Do you always feel thirsty? If you drink the recommended serving of water every day, it’s probably not dehydration, but some other reason that’s responsible for your constant thirst.
We all know how healthy it is to drink two liters of water a day, but how many of us actually do it? Thirst can, of course, be caused by the insufficient intake of water throughout the day. Salty food (especially in more significant quantities) can also fuel our thirst, just like a hard workout at the gym.
Permanent thirst, however, is probably a way of our body signaling to us a particular health problem. If you drink a liter of water a day, but your mouth still feels like the Sahara, it is best to consult a doctor. It is possible that the reason for your constant thirst lies in the following six things:
Diabetes can increase the risk of dehydration, especially if you are not yet aware of this condition. When your blood sugar is excessively high, your body urges the kidneys to produce more urine to remove excess glucose. Frequent urination is another symptom that can be responsible for feelings of thirst. If you are always thirsty, often urinate, lose weight, or feel tired and irritable then you should consult a doctor.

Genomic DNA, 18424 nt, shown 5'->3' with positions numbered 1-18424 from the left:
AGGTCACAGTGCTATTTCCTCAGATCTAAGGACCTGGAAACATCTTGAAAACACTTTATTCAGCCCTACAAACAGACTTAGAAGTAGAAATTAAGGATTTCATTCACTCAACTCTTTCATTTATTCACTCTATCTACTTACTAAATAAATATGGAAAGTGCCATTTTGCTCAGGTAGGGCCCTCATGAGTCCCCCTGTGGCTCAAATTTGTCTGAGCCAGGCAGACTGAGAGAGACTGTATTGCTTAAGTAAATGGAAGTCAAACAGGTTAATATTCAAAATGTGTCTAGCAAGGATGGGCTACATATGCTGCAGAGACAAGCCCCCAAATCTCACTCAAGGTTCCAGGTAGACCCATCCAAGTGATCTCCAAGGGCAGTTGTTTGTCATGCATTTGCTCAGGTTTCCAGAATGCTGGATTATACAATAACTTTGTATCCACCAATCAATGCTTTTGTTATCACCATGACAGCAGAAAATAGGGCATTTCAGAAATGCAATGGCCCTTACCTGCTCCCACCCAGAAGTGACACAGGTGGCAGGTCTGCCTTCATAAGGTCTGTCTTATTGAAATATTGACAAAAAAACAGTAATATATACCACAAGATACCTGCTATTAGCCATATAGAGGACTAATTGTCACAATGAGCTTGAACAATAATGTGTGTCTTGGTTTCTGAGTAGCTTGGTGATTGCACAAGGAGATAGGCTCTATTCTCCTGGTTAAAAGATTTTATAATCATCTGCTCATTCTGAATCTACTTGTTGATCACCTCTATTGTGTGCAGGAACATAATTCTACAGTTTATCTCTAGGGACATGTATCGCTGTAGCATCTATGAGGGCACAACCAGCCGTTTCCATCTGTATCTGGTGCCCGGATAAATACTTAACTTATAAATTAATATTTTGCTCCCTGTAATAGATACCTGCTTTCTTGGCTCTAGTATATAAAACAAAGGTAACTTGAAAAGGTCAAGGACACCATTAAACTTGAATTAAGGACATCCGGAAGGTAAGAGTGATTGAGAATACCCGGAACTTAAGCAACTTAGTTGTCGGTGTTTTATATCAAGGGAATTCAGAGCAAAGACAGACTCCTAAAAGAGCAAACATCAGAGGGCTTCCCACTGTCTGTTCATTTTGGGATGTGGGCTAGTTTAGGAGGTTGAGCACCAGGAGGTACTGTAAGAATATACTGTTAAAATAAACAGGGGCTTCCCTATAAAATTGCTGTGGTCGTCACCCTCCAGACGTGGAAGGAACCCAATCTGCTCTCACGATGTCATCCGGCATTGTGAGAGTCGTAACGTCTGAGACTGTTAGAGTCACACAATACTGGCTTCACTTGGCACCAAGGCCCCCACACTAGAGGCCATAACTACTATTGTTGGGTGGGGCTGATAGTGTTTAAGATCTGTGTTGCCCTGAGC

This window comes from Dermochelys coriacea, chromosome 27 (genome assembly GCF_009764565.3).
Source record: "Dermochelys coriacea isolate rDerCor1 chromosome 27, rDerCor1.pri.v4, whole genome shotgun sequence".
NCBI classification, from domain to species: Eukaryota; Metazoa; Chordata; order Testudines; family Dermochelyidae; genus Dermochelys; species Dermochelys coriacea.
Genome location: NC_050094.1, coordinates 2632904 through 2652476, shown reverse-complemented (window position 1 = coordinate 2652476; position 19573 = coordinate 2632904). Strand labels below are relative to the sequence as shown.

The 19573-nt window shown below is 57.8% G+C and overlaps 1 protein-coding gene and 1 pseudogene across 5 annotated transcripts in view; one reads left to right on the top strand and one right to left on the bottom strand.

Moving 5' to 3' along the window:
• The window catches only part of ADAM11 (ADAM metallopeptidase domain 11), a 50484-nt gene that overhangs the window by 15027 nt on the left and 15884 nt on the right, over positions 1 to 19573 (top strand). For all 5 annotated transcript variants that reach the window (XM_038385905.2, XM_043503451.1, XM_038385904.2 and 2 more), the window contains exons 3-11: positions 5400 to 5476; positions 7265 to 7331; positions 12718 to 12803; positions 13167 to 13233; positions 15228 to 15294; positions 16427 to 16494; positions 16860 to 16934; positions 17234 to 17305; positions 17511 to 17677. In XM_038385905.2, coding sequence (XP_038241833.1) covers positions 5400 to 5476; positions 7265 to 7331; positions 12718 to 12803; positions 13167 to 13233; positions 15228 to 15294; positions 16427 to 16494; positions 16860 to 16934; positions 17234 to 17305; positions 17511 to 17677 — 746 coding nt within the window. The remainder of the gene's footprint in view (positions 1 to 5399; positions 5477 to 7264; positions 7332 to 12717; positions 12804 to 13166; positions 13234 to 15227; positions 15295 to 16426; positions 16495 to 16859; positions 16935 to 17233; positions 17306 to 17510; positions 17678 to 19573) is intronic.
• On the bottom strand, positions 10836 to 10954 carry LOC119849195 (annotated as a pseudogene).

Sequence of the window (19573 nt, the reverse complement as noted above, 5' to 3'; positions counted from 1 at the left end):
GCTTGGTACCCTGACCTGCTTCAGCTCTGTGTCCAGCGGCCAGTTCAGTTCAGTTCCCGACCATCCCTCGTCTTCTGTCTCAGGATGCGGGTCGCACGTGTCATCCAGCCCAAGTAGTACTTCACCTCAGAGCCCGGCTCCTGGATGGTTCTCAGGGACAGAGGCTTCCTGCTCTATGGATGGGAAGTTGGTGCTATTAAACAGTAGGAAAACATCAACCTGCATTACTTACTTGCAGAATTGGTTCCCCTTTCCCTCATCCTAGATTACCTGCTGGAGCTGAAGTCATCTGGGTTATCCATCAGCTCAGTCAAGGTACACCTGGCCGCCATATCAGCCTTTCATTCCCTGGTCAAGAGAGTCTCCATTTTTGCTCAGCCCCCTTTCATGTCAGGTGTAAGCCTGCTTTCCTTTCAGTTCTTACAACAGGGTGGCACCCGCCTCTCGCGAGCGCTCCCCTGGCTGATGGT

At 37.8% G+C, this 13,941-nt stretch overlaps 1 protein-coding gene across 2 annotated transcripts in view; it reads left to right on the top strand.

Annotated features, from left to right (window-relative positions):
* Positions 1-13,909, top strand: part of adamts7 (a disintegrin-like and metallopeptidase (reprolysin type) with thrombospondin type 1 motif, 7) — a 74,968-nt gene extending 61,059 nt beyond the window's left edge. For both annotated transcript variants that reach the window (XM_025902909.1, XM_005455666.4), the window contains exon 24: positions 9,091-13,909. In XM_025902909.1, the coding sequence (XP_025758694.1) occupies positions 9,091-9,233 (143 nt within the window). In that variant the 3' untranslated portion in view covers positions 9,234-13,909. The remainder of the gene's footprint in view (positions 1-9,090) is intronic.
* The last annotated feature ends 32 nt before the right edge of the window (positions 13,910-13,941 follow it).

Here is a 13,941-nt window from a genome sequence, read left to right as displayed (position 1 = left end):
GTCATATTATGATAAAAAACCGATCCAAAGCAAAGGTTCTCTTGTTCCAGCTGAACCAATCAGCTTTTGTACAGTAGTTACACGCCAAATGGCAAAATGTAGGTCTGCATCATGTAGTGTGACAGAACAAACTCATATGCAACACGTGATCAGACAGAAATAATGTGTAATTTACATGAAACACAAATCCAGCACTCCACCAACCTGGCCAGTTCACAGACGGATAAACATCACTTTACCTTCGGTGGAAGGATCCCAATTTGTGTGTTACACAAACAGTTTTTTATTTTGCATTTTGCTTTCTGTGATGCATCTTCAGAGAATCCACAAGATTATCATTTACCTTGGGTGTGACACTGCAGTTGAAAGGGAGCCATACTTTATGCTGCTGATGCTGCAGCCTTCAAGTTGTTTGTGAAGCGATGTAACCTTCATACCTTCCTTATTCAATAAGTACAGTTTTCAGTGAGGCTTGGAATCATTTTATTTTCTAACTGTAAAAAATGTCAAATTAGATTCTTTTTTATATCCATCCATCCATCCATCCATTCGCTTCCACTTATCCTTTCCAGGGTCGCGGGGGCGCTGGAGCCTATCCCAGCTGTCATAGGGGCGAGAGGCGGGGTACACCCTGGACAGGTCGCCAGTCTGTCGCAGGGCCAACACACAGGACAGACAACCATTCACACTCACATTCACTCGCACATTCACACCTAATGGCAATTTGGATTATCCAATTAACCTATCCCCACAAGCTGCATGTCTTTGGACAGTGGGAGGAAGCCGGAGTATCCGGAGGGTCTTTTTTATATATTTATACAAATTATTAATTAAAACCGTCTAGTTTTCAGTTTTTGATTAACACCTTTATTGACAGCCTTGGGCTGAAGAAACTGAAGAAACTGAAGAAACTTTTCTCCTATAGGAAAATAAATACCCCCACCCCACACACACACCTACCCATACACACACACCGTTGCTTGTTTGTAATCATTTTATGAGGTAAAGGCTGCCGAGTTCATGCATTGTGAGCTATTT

#2. Menstruation cycle
During menstruation, you may feel constantly thirsty. Don’t worry, though – it’s entirely reasonable. The levels of estrogen and progesterone in the body during menstruation can affect the volume of fluids within the body. Add to this the loss of blood (which in some women is particularly pronounced) and the result is a further increase in thirst.
#3. Dry mouth
Dry mouth, also known as xerostomia, is a condition where the oral cavity is drier than usual. Reduced salivation and/or change in the composition of saliva can also occur. Dry mouth can be a side effect of taking certain prescription drugs like anti-allergens or medication for dizziness or nausea while traveling. Some diseases can also cause dry mouth, so when in doubt, consult a doctor.
With anemia, the body loses red blood cells faster than they can be replaced. This can lead to insatiable thirst.
#5. Low blood pressure
Chronic stress adversely affects the adrenal glands, which can lead to low blood pressure. This condition is characterized by dizziness, depression, anxiety, and a great thirst. Thirst is a way for the body to add more water to the blood in an attempt to raise blood pressure. The only long-term solution to this problem is to reduce stress.
#6. Your diet
Foods that have a diuretic effect (celery, asparagus, beets, lemons, melons, ginger, and parsley) can cause thirst because of the increased frequency in urination. You can “balance” your body by eating more quinoa or rice since they absorb more water during the cooking process.